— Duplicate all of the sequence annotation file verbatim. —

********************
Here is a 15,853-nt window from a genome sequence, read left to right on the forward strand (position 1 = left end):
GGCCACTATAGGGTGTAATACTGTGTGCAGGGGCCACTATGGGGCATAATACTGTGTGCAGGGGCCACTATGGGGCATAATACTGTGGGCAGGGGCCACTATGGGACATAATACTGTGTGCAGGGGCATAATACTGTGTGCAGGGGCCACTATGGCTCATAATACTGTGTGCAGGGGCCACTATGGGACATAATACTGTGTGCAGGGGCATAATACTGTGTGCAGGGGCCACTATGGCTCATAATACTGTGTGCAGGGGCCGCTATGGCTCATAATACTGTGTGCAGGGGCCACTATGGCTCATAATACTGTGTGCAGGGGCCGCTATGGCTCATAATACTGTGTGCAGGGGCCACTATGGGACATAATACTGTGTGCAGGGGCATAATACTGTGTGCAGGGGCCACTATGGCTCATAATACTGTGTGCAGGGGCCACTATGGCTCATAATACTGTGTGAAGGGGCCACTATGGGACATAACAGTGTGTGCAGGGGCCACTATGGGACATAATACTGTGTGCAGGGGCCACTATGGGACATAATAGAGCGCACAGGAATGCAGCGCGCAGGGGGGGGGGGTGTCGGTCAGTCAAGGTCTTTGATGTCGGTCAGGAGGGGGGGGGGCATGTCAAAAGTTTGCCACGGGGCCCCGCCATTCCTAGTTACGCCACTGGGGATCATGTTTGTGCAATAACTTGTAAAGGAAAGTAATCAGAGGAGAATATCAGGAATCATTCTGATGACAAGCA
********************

Here is a 15,853-nt window from a genome sequence, read left to right on the forward strand (position 1 = left end):
GGCCACTATAGGGTGTAATACTGTGTGCAGGGGCCACTATGGGGCATAATACTGTGTGCAGGGGCCACTATGGGGCATAATACTGTGGGCAGGGGCCACTATGGGACATAATACTGTGTGCAGGGGCATAATACTGTGTGCAGGGGCCACTATGGCTCATAATACTGTGTGCAGGGGCCACTATGGGACATAATACTGTGTGCAGGGGCATAATACTGTGTGCAGGGGCCACTATGGCTCATAATACTGTGTGCAGGGGCCGCTATGGCTCATAATACTGTGTGCAGGGGCCACTATGGCTCATAATACTGTGTGCAGGGGCCGCTATGGCTCATAATACTGTGTGCAGGGGCCACTATGGGACATAATACTGTGTGCAGGGGCATAATACTGTGTGCAGGGGCCACTATGGCTCATAATACTGTGTGCAGGGGCCACTATGGCTCATAATACTGTGTGAAGGGGCCACTATGGGACATAACAGTGTGTGCAGGGGCCACTATGGGACATAATACTGTGTGCAGGGGCCACTATGGGACATAATAGAGCGCACAGGAATGCAGCGCGCAGGGGGGGGGGGTGTCGGTCAGTCAAGGTCTTTGATGTCGGTCAGGAGGGGGGGGGGCATGTCAAAAGTTTGCCACGGGGCCCCGCCATTCCTAGTTACGCCACTGGGGATCATGTTTGTGCAATAACTTGTAAAGGAAAGTAATCAGAGGAGAATATCAGGAATCATTCTGATGACAAGCA